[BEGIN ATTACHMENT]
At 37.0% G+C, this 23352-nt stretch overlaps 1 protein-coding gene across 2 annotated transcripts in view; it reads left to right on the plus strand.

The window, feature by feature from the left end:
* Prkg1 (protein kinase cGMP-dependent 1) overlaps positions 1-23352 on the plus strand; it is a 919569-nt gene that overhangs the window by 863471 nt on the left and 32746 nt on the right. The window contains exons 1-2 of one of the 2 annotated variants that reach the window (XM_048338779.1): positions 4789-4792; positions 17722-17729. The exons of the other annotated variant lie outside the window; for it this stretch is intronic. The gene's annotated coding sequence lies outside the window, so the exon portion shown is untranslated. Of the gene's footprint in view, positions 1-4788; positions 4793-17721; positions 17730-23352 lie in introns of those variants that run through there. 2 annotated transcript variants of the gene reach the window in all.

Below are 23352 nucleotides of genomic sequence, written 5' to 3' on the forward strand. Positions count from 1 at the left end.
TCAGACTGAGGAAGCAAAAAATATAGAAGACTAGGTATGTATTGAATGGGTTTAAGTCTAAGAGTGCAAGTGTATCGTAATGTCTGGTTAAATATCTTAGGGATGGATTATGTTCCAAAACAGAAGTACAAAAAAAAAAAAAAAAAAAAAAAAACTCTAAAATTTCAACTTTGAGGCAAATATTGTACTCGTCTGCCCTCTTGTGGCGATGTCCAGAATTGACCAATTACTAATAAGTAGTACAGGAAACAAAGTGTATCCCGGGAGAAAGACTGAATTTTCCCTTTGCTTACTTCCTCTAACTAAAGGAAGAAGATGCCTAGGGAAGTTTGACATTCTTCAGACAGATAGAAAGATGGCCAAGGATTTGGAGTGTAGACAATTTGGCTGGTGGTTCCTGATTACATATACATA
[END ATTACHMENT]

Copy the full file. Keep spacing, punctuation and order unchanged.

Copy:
At 37.0% G+C, this 23352-nt stretch overlaps 1 protein-coding gene across 2 annotated transcripts in view; it reads left to right on the plus strand.

The window, feature by feature from the left end:
* Prkg1 (protein kinase cGMP-dependent 1) overlaps positions 1-23352 on the plus strand; it is a 919569-nt gene that overhangs the window by 863471 nt on the left and 32746 nt on the right. The window contains exons 1-2 of one of the 2 annotated variants that reach the window (XM_048338779.1): positions 4789-4792; positions 17722-17729. The exons of the other annotated variant lie outside the window; for it this stretch is intronic. The gene's annotated coding sequence lies outside the window, so the exon portion shown is untranslated. Of the gene's footprint in view, positions 1-4788; positions 4793-17721; positions 17730-23352 lie in introns of those variants that run through there. 2 annotated transcript variants of the gene reach the window in all.

Below are 23352 nucleotides of genomic sequence, written 5' to 3' on the forward strand. Positions count from 1 at the left end.
TCAGACTGAGGAAGCAAAAAATATAGAAGACTAGGTATGTATTGAATGGGTTTAAGTCTAAGAGTGCAAGTGTATCGTAATGTCTGGTTAAATATCTTAGGGATGGATTATGTTCCAAAACAGAAGTACAAAAAAAAAAAAAAAAAAAAAAAAACTCTAAAATTTCAACTTTGAGGCAAATATTGTACTCGTCTGCCCTCTTGTGGCGATGTCCAGAATTGACCAATTACTAATAAGTAGTACAGGAAACAAAGTGTATCCCGGGAGAAAGACTGAATTTTCCCTTTGCTTACTTCCTCTAACTAAAGGAAGAAGATGCCTAGGGAAGTTTGACATTCTTCAGACAGATAGAAAGATGGCCAAGGATTTGGAGTGTAGACAATTTGGCTGGTGGTTCCTGATTACATATACATA